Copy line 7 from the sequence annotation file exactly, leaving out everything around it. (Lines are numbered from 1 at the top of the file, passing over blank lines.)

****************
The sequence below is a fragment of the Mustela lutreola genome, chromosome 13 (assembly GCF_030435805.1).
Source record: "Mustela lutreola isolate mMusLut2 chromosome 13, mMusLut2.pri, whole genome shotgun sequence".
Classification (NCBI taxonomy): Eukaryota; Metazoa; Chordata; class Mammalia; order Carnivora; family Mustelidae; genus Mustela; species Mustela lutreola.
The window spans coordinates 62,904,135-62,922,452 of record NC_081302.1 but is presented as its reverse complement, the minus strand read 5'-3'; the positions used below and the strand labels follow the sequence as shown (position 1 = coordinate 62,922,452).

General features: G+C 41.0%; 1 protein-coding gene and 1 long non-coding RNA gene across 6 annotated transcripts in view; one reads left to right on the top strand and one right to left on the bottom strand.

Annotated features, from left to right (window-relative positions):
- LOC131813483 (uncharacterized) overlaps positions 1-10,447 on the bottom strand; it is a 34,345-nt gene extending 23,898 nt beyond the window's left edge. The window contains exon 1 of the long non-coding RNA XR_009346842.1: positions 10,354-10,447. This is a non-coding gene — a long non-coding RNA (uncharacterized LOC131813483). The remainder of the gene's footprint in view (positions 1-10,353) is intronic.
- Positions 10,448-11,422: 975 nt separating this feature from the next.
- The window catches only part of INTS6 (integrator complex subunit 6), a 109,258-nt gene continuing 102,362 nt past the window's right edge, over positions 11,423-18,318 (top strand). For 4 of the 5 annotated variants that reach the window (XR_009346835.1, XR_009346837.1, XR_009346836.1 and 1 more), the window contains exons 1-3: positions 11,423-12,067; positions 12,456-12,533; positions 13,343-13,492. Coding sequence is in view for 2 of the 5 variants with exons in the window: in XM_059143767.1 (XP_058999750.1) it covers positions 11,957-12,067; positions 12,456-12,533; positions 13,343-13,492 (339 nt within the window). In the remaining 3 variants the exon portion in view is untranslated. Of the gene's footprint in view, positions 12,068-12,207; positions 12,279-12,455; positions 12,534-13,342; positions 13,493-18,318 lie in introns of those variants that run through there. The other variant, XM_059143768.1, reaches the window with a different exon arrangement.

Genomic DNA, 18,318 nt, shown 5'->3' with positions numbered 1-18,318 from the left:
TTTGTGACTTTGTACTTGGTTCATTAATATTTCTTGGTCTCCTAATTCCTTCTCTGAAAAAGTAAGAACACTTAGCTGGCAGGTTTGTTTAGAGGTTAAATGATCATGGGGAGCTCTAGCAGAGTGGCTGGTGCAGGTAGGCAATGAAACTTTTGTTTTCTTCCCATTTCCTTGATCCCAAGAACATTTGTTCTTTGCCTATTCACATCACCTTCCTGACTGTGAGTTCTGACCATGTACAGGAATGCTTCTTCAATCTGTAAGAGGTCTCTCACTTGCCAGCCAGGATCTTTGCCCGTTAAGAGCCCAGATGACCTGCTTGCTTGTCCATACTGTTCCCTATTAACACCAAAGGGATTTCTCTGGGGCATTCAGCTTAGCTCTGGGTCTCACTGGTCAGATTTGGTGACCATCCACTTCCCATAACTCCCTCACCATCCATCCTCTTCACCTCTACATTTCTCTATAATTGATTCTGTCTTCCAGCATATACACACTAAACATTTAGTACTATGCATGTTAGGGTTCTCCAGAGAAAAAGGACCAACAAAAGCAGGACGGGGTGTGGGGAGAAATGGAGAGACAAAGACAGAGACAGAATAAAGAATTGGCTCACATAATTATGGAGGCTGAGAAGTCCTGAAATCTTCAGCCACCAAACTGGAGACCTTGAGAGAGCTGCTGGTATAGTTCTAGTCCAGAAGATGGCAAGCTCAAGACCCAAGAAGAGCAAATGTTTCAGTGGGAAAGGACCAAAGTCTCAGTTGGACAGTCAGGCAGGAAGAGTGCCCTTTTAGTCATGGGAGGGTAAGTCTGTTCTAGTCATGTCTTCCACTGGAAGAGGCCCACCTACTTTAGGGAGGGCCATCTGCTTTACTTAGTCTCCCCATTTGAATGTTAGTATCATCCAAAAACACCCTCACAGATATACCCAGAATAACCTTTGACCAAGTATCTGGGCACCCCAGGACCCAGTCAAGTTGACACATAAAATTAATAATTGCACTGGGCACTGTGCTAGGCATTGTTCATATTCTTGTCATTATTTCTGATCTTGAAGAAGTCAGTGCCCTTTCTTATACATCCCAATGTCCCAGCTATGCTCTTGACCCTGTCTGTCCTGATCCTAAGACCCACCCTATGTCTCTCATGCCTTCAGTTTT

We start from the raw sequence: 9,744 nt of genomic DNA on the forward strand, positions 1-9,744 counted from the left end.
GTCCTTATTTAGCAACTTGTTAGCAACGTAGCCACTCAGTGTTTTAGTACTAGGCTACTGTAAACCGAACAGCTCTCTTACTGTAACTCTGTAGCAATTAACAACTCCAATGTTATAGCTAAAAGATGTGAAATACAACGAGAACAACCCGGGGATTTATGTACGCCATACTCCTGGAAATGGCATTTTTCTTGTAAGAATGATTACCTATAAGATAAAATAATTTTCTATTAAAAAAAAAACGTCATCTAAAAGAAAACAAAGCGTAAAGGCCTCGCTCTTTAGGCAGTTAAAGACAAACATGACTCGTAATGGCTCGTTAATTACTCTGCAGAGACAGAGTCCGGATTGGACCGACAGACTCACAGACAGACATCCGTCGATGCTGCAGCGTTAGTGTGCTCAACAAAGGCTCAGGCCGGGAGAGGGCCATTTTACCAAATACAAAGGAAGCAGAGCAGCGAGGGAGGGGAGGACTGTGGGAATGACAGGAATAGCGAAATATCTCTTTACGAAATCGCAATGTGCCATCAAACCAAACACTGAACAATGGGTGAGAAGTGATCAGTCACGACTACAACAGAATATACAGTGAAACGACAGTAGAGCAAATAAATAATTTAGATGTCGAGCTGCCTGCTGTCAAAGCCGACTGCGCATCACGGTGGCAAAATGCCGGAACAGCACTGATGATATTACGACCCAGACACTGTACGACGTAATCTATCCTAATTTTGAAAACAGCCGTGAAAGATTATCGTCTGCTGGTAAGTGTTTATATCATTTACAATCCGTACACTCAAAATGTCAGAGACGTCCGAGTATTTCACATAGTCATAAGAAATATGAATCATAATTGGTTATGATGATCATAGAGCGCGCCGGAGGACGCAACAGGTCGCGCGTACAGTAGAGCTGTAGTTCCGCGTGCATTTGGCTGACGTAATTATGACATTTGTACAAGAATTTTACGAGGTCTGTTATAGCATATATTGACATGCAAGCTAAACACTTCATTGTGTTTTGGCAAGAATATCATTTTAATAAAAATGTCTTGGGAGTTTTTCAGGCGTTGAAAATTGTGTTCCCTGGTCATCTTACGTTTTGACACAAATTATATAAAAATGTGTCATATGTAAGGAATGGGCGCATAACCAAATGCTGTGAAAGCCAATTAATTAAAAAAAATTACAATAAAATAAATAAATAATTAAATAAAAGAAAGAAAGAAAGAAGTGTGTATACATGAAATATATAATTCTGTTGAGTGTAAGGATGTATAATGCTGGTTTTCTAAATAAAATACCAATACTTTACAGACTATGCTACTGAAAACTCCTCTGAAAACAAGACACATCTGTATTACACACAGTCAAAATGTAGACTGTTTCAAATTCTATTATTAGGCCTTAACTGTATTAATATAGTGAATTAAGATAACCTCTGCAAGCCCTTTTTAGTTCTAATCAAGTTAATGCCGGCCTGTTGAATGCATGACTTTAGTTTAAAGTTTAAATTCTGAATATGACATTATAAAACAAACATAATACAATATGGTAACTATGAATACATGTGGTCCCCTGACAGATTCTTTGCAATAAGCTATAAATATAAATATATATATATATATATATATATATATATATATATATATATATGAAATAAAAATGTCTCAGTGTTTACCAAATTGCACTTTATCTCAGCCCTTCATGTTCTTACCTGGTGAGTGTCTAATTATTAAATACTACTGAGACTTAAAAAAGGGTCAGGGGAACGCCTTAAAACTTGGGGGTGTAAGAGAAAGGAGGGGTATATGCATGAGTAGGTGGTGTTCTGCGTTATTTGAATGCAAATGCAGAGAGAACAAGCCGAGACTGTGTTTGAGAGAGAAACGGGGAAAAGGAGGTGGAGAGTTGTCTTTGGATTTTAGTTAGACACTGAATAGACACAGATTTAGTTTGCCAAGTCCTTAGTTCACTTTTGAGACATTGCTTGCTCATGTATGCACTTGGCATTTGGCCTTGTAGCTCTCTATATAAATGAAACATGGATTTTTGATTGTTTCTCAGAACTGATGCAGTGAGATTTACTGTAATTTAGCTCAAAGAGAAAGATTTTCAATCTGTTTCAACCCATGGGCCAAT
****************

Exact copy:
- LOC131813483 (uncharacterized) overlaps positions 1-10,447 on the bottom strand; it is a 34,345-nt gene extending 23,898 nt beyond the window's left edge. The window contains exon 1 of the long non-coding RNA XR_009346842.1: positions 10,354-10,447. This is a non-coding gene — a long non-coding RNA (uncharacterized LOC131813483). The remainder of the gene's footprint in view (positions 1-10,353) is intronic.